Jesus uses the opportunity the pharisees and scribes have brought about to relay a spiritual truth to everyone. It says He "called the crowd to Him again, He began saying to them: Listen to Me, all of you, and understand. Everything Jesus says is important, but when He calls everyone together to tell them something, you can be sure that it’s REALLY important. You can be sure He’s about to say something very key. "There is nothing outside a person that by going into him can defile him, but the things that come out of a person are what defile him." Jesus’ point is that the physical doesn’t corrupt the spiritual. In the immediate context, He’s also saying that the ceremony of washing hands won’t cleanse the heart. In hindsight, Mark (written under the authority of Peter) attests to the fact that foods previously outlawed in the Levitical covenant are now being declared clean and ok to eat. This wasn’t realized till Peter’s vision in Acts chapter 10, but Mark recognizes that the precedent was set here.
Like the pharisees, the disciples have some trouble understanding this principle, and so when they leave the crowds they ask him about what He meant- they also would have understood defilement as something that comes from the outside. Jesus points out that food doesn’t go to the heart, but to the stomach where it is digested and then expelled. He is again driving the point home that what is outside doesn’t defile what is inside. All the evil deeds committed by people- all their evil words and actions are committed because they start in the heart and then come out. Jesus goes through a list of some of the evils similar to the list of the deeds of the flesh in Galatians chapter 5.

What Proceeds Out of a Man
Evil thoughts. This is from the Greek words kakos and dialogismos and could be defined as an evil calculation or a plotting. Next is porneiai; this is sexual immorality of any kind, any deviance from what God has decreed as proper. Phonos- murdering. Mochieia- adultery. Plenonexia- desiring or lusting after material things. It’s actually literally desiring "numerically more". Dolos is deceit. Aselgia is lewdness. Aphthalmos is literally "the eye". This is envy. Blasphemia could be translated as slander but also includes blasphemy and any other improper speech. Uperephania is an unrighteous pride that sees others as lower than oneself. And finally, aphrosune, which could be translated as "senselessness". These are the things that come out of us. We do not exercise these evils because of surrounding influences, we exercise these because they are already in our hearts. "All these things proceed from within and defile a man". In the defiling of individuals, we also experience the defiling of a society. This is evident in our own society in the fact that we would be arguing with many people whether or not everything in this list is even wrong. Or for that matter, whether there is such a thing as wrong.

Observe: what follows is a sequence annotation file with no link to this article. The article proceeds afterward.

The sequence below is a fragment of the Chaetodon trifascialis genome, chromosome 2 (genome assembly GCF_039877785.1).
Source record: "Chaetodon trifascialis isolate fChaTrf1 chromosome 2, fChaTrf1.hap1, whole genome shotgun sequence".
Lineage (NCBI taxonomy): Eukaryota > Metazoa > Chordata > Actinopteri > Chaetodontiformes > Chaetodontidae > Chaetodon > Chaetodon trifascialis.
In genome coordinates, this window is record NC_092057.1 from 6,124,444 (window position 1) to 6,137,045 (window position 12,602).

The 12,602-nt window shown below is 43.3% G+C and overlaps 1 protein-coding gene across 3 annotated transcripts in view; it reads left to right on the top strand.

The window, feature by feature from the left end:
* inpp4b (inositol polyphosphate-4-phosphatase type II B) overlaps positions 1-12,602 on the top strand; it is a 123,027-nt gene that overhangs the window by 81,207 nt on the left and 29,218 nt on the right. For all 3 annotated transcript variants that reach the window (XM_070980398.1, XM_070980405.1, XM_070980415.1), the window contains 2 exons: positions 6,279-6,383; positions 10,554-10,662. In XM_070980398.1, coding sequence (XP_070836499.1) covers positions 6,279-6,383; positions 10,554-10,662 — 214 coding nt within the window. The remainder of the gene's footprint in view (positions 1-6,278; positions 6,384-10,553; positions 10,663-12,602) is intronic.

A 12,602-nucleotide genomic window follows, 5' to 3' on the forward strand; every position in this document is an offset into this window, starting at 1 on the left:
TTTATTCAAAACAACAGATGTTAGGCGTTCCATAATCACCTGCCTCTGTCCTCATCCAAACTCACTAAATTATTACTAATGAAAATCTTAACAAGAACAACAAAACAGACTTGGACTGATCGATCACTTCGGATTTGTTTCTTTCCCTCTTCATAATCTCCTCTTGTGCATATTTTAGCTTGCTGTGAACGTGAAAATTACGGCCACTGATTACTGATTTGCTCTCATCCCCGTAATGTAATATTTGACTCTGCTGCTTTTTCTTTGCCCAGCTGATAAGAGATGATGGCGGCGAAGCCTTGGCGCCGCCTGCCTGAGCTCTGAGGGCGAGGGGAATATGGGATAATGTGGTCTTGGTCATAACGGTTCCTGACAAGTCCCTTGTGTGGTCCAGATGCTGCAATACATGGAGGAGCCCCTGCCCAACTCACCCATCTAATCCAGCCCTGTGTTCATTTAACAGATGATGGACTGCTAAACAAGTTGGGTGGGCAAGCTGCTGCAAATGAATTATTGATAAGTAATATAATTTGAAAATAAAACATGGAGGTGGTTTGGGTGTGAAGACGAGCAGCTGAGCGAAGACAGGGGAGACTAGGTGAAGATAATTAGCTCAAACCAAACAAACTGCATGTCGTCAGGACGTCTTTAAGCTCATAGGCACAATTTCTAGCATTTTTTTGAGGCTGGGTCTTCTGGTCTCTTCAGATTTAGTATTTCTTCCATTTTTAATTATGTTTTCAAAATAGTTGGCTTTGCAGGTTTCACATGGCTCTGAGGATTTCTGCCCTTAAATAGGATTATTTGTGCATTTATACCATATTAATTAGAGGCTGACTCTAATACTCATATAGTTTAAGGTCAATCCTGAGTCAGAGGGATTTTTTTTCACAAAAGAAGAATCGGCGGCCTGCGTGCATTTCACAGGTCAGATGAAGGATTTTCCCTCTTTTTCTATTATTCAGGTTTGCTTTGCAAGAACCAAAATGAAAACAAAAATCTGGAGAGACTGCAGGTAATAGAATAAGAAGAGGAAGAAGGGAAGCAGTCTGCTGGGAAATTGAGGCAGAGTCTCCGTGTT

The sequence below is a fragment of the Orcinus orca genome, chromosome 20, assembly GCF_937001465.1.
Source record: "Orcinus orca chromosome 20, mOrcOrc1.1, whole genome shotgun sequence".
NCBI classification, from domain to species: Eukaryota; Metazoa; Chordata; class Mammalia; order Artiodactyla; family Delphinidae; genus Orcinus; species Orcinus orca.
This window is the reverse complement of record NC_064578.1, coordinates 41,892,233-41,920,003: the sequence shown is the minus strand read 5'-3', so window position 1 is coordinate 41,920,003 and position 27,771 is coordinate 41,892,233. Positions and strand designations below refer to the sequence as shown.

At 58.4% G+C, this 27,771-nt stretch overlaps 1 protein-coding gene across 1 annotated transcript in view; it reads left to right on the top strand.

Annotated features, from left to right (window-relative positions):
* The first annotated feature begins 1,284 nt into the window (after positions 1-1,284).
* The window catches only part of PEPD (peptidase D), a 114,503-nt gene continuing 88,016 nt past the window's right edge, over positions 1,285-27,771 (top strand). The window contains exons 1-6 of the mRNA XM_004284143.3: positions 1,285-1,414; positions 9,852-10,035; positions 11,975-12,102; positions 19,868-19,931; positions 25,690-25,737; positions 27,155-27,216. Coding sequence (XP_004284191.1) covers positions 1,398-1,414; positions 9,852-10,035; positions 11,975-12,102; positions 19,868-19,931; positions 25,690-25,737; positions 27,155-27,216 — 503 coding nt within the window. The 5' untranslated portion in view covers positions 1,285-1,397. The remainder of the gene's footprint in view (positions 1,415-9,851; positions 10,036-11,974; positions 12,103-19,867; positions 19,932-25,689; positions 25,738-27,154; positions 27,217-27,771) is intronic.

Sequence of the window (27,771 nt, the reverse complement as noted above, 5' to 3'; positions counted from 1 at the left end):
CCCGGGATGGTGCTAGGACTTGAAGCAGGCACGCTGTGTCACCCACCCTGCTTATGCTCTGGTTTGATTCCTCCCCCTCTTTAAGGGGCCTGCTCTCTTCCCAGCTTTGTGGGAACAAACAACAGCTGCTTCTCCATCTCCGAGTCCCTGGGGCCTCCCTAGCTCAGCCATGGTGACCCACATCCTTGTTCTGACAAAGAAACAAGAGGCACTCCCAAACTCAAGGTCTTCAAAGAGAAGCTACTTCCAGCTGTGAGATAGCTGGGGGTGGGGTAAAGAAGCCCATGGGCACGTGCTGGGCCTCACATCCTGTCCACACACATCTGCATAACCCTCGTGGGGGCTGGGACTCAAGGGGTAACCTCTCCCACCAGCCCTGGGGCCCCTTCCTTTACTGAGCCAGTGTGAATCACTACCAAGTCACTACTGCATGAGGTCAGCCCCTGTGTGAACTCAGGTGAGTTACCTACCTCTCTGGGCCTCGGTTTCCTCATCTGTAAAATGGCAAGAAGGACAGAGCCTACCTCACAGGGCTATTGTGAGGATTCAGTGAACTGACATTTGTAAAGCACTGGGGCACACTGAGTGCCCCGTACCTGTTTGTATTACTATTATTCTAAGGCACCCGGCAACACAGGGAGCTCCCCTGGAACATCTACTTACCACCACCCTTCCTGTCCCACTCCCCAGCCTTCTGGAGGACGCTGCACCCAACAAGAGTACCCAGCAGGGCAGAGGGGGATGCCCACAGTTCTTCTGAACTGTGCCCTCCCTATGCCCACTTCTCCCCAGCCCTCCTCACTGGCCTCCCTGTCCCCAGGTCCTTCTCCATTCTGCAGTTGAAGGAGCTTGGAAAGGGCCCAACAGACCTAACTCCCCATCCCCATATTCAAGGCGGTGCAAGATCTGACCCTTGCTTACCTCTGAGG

Does this mean that what we take in- what we allow our senses to consume is morally neutral? Does it matter what we watch, listen to, touch, or consume? Indeed! What you willingly partake of gives a testimony of what is in your heart. For example, "entertainment" that contains pornography, blasphemy, or simply glorifies what God has command as wrong does not directly defile you. In fact, it should cause you a great amount of disgust. However, as Jesus is pointing out in this passage, evil comes from within the heart and so through the ungodly entertainment we are given an opportunity to manifest that evil. That’s why Paul charges the Phillipians to dwell on whatever is true, whatever is honorable, whatever is just, whatever is pure, whatever is lovely, whatever is commendable, if there is any excellence, if there is anything worthy of praise." Instead of being amused by things that gratify our flesh, we dwell on THESE things. Galatians 5:13 says: "do not use your freedom as an opportunity for the flesh, but through love serve one another." We are free from the condemnation of the law, but we are not to use our freedom to gratify our lusts, but in Christian service toward each other. Do the things you put before your senses inspire fleshly desires within you, or do they help to sanctify you? I’ve often heard Christians say when justifying a certain questionable action or choice that they "can handle it". "No, I can watch this film filled with blasphemy, I hear it all the time anyway, it doesn’t bother me" "I just listen to the song cause I like the beat, I can ignore the lyrics." That’s a dangerous attitude. Many Christians seem to trust themselves too much. Instead the believer is supposed "walk in the Spirit" so that he doesn’t "gratify the desires of the flesh". Nothing should distract from this end.

Example of David